## how much we would like the world to only be in one-dimension (to make our analytical math easier), the world is three-dimensional.

### mathematics

##### Description

Boundary Value Problems and Finite Differences - Take 2 No matter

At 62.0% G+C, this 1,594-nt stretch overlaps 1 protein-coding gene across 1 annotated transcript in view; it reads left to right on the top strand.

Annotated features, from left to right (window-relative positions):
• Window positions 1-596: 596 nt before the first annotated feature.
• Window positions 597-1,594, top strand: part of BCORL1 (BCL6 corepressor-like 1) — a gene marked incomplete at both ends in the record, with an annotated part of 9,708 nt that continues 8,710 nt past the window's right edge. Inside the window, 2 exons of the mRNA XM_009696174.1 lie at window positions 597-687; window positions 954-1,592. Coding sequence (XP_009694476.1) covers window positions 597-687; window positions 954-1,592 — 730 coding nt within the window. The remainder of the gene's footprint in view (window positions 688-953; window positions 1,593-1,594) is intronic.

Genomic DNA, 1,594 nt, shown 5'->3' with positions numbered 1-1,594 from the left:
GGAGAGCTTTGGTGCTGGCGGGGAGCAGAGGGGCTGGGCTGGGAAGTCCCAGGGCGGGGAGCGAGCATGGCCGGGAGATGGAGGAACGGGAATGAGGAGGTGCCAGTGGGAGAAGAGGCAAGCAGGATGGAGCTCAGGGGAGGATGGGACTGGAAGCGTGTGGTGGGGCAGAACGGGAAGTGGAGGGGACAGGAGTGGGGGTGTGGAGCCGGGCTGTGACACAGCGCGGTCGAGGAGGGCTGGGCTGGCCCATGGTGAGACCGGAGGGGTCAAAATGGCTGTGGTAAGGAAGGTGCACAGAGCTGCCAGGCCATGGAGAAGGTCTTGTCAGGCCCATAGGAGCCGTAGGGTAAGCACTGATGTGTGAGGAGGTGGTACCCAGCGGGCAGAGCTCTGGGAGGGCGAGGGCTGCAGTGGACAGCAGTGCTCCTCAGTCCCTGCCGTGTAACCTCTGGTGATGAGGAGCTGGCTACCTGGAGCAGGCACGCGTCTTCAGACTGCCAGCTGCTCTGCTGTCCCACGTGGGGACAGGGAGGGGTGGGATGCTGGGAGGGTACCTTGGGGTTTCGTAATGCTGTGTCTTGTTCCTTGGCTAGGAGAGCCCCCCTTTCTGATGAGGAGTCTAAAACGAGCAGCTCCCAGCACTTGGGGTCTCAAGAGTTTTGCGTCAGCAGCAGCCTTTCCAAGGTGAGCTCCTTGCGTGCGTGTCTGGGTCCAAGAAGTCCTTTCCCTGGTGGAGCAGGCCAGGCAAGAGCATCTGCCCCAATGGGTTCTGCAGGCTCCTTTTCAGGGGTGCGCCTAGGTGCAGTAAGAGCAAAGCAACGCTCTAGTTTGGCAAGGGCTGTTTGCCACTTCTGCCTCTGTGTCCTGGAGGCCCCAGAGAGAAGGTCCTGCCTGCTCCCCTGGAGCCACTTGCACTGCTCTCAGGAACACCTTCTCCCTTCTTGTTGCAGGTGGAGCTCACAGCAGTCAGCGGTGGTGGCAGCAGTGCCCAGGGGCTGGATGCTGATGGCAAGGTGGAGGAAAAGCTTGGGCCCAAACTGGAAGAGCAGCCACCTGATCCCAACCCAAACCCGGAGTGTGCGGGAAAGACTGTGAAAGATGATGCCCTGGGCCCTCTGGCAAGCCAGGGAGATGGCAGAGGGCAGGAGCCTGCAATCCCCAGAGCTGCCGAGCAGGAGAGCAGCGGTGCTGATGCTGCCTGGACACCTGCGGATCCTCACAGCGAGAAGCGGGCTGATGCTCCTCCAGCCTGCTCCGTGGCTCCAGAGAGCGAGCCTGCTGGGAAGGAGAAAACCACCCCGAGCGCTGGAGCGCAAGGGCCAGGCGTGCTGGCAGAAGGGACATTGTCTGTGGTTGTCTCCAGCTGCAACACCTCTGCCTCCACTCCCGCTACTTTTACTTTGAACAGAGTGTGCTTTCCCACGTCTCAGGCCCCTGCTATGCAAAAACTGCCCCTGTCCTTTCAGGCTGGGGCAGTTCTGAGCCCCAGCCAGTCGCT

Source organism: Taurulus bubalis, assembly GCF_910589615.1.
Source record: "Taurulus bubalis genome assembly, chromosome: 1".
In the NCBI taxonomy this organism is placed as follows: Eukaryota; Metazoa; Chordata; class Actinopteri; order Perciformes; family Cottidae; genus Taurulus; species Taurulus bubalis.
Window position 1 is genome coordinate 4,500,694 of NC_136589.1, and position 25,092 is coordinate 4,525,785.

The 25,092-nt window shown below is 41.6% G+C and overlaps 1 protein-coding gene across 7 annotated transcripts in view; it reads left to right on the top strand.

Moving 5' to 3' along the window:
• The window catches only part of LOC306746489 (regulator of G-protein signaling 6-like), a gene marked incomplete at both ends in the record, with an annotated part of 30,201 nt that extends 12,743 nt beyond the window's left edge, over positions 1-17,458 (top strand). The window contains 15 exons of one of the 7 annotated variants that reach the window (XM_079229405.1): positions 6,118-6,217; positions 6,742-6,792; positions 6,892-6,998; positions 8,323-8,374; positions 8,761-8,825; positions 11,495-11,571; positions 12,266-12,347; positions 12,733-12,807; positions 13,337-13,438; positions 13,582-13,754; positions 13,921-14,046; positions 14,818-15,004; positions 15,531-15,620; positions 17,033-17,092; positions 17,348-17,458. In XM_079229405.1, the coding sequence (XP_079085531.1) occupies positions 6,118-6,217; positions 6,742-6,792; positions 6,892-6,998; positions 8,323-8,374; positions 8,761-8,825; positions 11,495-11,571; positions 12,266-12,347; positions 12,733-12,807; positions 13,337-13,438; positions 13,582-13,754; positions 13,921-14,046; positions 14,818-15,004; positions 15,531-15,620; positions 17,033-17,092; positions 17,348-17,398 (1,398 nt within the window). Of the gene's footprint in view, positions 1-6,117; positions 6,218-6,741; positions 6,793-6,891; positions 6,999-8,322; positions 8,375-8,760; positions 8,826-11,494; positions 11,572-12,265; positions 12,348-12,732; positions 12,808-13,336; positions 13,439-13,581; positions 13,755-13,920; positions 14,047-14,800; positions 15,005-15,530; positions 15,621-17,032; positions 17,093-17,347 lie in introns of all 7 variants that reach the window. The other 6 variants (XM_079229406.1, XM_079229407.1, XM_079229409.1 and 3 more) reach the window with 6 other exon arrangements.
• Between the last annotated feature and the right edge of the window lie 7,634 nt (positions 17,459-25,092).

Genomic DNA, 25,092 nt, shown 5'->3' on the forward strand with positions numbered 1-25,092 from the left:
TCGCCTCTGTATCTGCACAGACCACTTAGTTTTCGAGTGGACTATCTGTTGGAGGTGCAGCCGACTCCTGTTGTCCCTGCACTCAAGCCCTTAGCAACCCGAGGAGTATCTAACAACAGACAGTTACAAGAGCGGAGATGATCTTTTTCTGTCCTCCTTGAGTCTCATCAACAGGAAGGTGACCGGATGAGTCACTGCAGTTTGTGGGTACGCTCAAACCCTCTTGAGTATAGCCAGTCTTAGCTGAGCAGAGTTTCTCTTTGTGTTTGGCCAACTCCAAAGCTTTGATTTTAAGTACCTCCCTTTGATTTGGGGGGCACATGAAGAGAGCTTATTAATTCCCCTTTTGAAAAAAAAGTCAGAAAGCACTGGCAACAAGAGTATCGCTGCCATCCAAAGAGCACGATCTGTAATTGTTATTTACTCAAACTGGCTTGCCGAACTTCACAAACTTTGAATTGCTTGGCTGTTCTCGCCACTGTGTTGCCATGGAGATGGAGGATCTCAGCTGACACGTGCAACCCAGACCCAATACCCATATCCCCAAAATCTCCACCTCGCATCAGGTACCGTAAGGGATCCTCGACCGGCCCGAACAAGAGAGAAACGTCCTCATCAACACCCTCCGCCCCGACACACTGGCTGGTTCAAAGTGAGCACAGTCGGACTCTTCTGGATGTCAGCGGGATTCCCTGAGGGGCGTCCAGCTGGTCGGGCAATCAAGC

how much we would like the world to only be in one-dimension (to make our analytical math easier), the world is three-dimensional. Even more, not all engineering processes are steadystate but rather change with time. Worse again, not all boundary value problems (BVPs) using finite differences (FDs)are linear, many result in a system of non-linear equations. Even worse still, not all geometries are rectangular prisms, cylinders, or spheres, making the standard coordinate systems with standard meshing schemes difficult to implement. No matter the additional challenge, we must be able to tackle the general BVP no matter how complicated the resulting implementation may be. Thus, we must move beyond our 1D world and be able to examine boundary value problems in 2D and even 3D